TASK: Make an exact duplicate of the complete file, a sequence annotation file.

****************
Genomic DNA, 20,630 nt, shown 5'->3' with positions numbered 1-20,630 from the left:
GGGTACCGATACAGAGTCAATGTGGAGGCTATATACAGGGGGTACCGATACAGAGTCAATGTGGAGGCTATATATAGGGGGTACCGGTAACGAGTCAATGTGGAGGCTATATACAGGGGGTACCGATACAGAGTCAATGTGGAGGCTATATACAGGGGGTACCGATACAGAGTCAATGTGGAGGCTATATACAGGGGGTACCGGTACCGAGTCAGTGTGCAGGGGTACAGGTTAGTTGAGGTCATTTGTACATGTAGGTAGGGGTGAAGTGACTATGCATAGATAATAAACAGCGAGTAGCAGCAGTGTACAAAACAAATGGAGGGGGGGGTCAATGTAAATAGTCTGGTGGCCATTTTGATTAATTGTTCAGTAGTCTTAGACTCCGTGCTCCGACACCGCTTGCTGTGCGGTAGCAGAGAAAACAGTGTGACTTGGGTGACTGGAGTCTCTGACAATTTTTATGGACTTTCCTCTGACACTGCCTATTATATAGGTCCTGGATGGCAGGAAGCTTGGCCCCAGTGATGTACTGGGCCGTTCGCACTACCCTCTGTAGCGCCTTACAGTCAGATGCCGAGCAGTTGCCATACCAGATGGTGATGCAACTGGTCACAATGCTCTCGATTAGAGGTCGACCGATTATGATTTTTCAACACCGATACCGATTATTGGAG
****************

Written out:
Genomic DNA, 20,630 nt, shown 5'->3' with positions numbered 1-20,630 from the left:
GGGTACCGATACAGAGTCAATGTGGAGGCTATATACAGGGGGTACCGATACAGAGTCAATGTGGAGGCTATATATAGGGGGTACCGGTAACGAGTCAATGTGGAGGCTATATACAGGGGGTACCGATACAGAGTCAATGTGGAGGCTATATACAGGGGGTACCGATACAGAGTCAATGTGGAGGCTATATACAGGGGGTACCGGTACCGAGTCAGTGTGCAGGGGTACAGGTTAGTTGAGGTCATTTGTACATGTAGGTAGGGGTGAAGTGACTATGCATAGATAATAAACAGCGAGTAGCAGCAGTGTACAAAACAAATGGAGGGGGGGGTCAATGTAAATAGTCTGGTGGCCATTTTGATTAATTGTTCAGTAGTCTTAGACTCCGTGCTCCGACACCGCTTGCTGTGCGGTAGCAGAGAAAACAGTGTGACTTGGGTGACTGGAGTCTCTGACAATTTTTATGGACTTTCCTCTGACACTGCCTATTATATAGGTCCTGGATGGCAGGAAGCTTGGCCCCAGTGATGTACTGGGCCGTTCGCACTACCCTCTGTAGCGCCTTACAGTCAGATGCCGAGCAGTTGCCATACCAGATGGTGATGCAACTGGTCACAATGCTCTCGATTAGAGGTCGACCGATTATGATTTTTCAACACCGATACCGATTATTGGAG